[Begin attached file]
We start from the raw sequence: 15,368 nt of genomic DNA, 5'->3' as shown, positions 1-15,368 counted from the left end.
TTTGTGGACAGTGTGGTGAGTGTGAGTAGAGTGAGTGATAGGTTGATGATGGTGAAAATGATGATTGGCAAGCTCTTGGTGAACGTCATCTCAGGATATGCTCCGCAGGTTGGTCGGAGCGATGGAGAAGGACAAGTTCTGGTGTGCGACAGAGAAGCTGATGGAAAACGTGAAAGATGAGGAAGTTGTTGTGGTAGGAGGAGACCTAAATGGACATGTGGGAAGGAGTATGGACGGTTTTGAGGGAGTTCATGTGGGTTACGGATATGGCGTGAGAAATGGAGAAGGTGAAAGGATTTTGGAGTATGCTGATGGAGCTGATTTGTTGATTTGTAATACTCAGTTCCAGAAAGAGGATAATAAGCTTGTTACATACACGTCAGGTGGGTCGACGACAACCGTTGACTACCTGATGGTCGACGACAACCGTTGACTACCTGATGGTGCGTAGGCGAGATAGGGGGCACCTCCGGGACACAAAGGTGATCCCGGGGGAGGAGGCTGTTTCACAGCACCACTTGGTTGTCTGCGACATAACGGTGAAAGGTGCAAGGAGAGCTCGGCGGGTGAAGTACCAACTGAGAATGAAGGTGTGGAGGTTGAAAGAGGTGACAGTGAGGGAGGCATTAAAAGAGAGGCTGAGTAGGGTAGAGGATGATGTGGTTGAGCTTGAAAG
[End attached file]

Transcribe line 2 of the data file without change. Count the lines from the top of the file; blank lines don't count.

TTTGTGGACAGTGTGGTGAGTGTGAGTAGAGTGAGTGATAGGTTGATGATGGTGAAAATGATGATTGGCAAGCTCTTGGTGAACGTCATCTCAGGATATGCTCCGCAGGTTGGTCGGAGCGATGGAGAAGGACAAGTTCTGGTGTGCGACAGAGAAGCTGATGGAAAACGTGAAAGATGAGGAAGTTGTTGTGGTAGGAGGAGACCTAAATGGACATGTGGGAAGGAGTATGGACGGTTTTGAGGGAGTTCATGTGGGTTACGGATATGGCGTGAGAAATGGAGAAGGTGAAAGGATTTTGGAGTATGCTGATGGAGCTGATTTGTTGATTTGTAATACTCAGTTCCAGAAAGAGGATAATAAGCTTGTTACATACACGTCAGGTGGGTCGACGACAACCGTTGACTACCTGATGGTCGACGACAACCGTTGACTACCTGATGGTGCGTAGGCGAGATAGGGGGCACCTCCGGGACACAAAGGTGATCCCGGGGGAGGAGGCTGTTTCACAGCACCACTTGGTTGTCTGCGACATAACGGTGAAAGGTGCAAGGAGAGCTCGGCGGGTGAAGTACCAACTGAGAATGAAGGTGTGGAGGTTGAAAGAGGTGACAGTGAGGGAGGCATTAAAAGAGAGGCTGAGTAGGGTAGAGGATGATGTGGTTGAGCTTGAAAG